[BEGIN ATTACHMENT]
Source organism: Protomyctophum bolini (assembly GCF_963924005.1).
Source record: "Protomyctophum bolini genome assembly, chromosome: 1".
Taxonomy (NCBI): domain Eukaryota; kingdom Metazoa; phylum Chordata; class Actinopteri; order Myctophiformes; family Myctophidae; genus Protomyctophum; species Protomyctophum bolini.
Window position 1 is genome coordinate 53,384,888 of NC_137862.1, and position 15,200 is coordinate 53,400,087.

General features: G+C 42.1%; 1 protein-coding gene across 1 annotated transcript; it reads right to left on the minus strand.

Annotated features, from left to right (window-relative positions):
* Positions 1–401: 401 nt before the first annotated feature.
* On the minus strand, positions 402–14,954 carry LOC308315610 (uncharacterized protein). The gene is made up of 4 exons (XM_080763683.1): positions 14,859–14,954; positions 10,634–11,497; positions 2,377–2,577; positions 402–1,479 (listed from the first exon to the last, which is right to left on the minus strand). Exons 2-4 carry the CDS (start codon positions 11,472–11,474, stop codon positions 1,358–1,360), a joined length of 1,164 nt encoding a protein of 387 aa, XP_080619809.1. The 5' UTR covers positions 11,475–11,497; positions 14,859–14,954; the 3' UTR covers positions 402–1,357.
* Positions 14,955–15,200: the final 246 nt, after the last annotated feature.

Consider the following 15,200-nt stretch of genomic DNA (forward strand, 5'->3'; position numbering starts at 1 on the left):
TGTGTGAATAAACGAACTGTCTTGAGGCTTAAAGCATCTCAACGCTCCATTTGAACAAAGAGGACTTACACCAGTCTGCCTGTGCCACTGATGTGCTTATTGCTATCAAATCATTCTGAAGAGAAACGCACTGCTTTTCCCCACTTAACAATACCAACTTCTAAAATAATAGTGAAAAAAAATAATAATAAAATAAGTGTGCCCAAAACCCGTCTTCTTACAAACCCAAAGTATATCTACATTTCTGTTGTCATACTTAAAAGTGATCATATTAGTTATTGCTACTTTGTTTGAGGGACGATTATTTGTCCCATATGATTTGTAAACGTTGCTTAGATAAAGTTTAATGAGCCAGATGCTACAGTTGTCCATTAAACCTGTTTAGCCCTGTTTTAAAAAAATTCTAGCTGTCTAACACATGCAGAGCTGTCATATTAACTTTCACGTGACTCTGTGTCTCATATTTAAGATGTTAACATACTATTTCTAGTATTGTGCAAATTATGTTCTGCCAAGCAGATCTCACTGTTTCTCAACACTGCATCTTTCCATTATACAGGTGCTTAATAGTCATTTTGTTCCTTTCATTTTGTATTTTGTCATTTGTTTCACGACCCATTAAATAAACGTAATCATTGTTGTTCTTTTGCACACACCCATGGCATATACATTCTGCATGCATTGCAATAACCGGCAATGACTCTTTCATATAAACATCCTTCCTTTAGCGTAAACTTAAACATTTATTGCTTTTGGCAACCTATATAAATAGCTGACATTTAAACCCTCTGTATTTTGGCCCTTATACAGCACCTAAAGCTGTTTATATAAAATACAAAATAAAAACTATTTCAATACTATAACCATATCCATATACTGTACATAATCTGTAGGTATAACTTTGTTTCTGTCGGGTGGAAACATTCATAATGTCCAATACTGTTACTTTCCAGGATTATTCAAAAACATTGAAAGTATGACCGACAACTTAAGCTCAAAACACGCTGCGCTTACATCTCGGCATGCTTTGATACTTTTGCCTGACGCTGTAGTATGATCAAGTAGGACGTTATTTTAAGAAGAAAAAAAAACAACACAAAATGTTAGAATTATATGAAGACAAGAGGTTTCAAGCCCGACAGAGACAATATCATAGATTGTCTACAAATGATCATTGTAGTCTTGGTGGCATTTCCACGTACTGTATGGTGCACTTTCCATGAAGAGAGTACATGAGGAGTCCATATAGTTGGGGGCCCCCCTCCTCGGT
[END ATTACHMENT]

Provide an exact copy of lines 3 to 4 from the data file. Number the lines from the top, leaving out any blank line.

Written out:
Taxonomy (NCBI): domain Eukaryota; kingdom Metazoa; phylum Chordata; class Actinopteri; order Myctophiformes; family Myctophidae; genus Protomyctophum; species Protomyctophum bolini.
Window position 1 is genome coordinate 53,384,888 of NC_137862.1, and position 15,200 is coordinate 53,400,087.